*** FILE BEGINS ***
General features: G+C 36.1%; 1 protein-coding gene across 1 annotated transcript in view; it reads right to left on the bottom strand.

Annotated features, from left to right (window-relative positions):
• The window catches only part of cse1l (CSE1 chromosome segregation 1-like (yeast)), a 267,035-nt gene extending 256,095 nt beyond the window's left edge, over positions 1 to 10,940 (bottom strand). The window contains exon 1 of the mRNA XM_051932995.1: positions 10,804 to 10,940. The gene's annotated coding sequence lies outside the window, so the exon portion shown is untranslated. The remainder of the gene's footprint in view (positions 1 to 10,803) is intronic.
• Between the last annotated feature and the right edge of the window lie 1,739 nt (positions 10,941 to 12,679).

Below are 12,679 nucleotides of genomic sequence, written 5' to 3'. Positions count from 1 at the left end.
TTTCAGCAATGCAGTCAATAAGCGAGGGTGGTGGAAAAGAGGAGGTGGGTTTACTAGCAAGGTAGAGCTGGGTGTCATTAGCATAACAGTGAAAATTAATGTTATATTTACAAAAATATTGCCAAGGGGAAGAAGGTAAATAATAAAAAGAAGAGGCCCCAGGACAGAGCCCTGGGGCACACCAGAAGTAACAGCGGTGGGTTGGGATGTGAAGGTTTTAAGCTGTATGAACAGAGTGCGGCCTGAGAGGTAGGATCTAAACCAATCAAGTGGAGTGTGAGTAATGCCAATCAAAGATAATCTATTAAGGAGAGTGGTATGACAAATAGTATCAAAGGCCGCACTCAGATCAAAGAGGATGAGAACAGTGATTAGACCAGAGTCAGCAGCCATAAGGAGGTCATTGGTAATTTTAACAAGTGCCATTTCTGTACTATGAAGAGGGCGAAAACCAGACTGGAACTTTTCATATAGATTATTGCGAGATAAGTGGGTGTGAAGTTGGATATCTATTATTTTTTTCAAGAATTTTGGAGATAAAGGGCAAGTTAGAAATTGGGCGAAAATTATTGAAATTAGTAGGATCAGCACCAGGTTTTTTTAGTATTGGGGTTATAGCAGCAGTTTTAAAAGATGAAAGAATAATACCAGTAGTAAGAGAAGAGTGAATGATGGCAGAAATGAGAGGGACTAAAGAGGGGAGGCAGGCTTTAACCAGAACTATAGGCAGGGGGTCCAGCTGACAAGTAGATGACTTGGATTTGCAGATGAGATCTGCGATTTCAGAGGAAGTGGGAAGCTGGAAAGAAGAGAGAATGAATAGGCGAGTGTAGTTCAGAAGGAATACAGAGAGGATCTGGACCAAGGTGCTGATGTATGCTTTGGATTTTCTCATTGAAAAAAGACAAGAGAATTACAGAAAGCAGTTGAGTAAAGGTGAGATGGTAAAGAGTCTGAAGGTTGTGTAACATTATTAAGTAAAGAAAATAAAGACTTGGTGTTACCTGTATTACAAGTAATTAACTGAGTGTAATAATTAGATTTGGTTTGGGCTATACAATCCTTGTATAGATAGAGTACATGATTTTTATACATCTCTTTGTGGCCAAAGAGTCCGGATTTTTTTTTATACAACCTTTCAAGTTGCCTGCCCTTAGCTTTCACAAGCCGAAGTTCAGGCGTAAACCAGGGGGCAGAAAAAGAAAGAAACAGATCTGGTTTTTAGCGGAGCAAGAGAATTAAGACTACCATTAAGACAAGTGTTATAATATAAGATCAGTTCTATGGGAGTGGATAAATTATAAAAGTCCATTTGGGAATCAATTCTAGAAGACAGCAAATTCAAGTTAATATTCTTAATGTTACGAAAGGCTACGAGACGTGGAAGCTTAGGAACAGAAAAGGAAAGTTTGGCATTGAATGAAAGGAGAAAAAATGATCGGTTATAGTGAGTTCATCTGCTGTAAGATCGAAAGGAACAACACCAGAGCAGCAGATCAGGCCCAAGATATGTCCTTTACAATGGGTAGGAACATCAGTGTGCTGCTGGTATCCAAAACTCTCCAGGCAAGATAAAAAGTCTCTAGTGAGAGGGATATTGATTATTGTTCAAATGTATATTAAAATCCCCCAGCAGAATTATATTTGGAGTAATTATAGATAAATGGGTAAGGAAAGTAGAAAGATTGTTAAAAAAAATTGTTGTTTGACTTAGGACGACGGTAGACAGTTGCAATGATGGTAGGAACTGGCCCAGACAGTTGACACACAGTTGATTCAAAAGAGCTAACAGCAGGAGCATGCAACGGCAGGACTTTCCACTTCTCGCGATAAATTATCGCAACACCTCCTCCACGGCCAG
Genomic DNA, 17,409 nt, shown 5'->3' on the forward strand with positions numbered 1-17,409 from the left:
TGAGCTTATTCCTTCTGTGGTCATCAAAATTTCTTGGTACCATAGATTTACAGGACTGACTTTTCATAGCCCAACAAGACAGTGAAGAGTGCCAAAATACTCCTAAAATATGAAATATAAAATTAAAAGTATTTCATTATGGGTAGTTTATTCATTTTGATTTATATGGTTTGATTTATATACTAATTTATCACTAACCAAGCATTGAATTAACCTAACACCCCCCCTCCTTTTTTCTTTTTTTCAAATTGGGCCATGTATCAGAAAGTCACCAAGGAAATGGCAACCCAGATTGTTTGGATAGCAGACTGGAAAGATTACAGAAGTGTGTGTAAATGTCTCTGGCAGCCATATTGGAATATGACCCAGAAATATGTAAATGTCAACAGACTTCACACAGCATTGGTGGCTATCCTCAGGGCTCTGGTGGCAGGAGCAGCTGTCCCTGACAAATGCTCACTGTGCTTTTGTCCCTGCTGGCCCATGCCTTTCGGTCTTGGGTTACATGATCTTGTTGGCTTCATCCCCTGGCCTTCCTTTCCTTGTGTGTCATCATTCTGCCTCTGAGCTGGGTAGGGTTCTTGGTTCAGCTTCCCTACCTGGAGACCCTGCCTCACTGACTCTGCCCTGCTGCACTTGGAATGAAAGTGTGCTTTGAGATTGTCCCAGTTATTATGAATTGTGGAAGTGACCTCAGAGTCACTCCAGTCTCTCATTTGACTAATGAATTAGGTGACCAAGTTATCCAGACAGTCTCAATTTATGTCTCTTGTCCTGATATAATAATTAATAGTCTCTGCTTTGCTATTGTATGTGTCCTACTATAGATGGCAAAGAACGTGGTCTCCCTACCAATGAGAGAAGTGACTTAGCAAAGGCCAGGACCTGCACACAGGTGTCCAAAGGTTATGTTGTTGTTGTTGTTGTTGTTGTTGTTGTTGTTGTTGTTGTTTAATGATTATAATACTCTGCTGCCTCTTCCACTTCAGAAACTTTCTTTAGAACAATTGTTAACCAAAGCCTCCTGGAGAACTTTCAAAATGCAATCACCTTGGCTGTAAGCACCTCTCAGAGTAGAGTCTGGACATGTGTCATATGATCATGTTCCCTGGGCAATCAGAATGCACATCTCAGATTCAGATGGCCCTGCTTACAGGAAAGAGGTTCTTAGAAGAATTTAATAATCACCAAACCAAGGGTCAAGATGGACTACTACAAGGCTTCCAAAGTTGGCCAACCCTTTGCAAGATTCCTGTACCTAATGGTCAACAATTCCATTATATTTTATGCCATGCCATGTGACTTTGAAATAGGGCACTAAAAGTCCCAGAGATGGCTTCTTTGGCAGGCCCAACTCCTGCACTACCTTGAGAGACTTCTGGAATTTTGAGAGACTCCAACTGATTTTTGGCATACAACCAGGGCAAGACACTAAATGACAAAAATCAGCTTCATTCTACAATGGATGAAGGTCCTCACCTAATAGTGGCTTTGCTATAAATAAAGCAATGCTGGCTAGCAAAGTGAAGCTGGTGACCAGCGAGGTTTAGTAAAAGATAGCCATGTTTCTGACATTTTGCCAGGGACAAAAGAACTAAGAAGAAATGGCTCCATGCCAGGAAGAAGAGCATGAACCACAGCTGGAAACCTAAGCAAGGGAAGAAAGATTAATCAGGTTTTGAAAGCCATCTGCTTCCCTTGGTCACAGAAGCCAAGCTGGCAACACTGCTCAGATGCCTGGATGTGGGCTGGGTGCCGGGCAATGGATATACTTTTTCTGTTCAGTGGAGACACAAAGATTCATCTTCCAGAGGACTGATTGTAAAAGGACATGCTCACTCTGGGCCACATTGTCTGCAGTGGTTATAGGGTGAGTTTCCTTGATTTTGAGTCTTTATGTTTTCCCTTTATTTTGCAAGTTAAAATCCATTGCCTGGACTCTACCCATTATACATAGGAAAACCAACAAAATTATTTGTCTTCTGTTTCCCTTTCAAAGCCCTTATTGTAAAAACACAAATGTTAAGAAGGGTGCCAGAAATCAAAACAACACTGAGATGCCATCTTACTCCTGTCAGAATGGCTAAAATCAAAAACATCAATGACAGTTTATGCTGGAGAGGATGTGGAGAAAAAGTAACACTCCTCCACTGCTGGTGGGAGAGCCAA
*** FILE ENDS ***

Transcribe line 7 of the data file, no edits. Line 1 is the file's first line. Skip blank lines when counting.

Genomic DNA, 17,409 nt, shown 5'->3' on the forward strand with positions numbered 1-17,409 from the left: